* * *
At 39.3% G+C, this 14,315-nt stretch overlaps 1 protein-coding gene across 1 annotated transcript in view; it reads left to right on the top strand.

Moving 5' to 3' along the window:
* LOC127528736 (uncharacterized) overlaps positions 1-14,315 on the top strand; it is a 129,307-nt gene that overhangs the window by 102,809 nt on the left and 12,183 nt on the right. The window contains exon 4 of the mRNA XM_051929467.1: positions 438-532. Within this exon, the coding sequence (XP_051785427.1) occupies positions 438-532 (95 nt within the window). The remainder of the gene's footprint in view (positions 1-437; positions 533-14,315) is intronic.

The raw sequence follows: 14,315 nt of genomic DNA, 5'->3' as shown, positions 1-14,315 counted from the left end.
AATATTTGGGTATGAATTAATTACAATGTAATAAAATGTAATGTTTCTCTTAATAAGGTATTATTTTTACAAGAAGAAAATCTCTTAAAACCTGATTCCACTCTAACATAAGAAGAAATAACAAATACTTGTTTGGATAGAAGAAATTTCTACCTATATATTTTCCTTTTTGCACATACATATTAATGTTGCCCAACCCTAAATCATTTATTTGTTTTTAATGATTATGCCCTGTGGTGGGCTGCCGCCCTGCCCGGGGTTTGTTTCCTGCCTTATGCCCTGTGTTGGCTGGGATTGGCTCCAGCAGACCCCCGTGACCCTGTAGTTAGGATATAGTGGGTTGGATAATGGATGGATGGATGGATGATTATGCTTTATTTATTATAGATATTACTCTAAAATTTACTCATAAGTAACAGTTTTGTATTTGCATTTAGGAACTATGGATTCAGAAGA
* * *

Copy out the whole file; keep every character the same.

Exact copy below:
At 39.3% G+C, this 14,315-nt stretch overlaps 1 protein-coding gene across 1 annotated transcript in view; it reads left to right on the top strand.

Moving 5' to 3' along the window:
* LOC127528736 (uncharacterized) overlaps positions 1-14,315 on the top strand; it is a 129,307-nt gene that overhangs the window by 102,809 nt on the left and 12,183 nt on the right. The window contains exon 4 of the mRNA XM_051929467.1: positions 438-532. Within this exon, the coding sequence (XP_051785427.1) occupies positions 438-532 (95 nt within the window). The remainder of the gene's footprint in view (positions 1-437; positions 533-14,315) is intronic.

The raw sequence follows: 14,315 nt of genomic DNA, 5'->3' as shown, positions 1-14,315 counted from the left end.
AATATTTGGGTATGAATTAATTACAATGTAATAAAATGTAATGTTTCTCTTAATAAGGTATTATTTTTACAAGAAGAAAATCTCTTAAAACCTGATTCCACTCTAACATAAGAAGAAATAACAAATACTTGTTTGGATAGAAGAAATTTCTACCTATATATTTTCCTTTTTGCACATACATATTAATGTTGCCCAACCCTAAATCATTTATTTGTTTTTAATGATTATGCCCTGTGGTGGGCTGCCGCCCTGCCCGGGGTTTGTTTCCTGCCTTATGCCCTGTGTTGGCTGGGATTGGCTCCAGCAGACCCCCGTGACCCTGTAGTTAGGATATAGTGGGTTGGATAATGGATGGATGGATGGATGATTATGCTTTATTTATTATAGATATTACTCTAAAATTTACTCATAAGTAACAGTTTTGTATTTGCATTTAGGAACTATGGATTCAGAAGA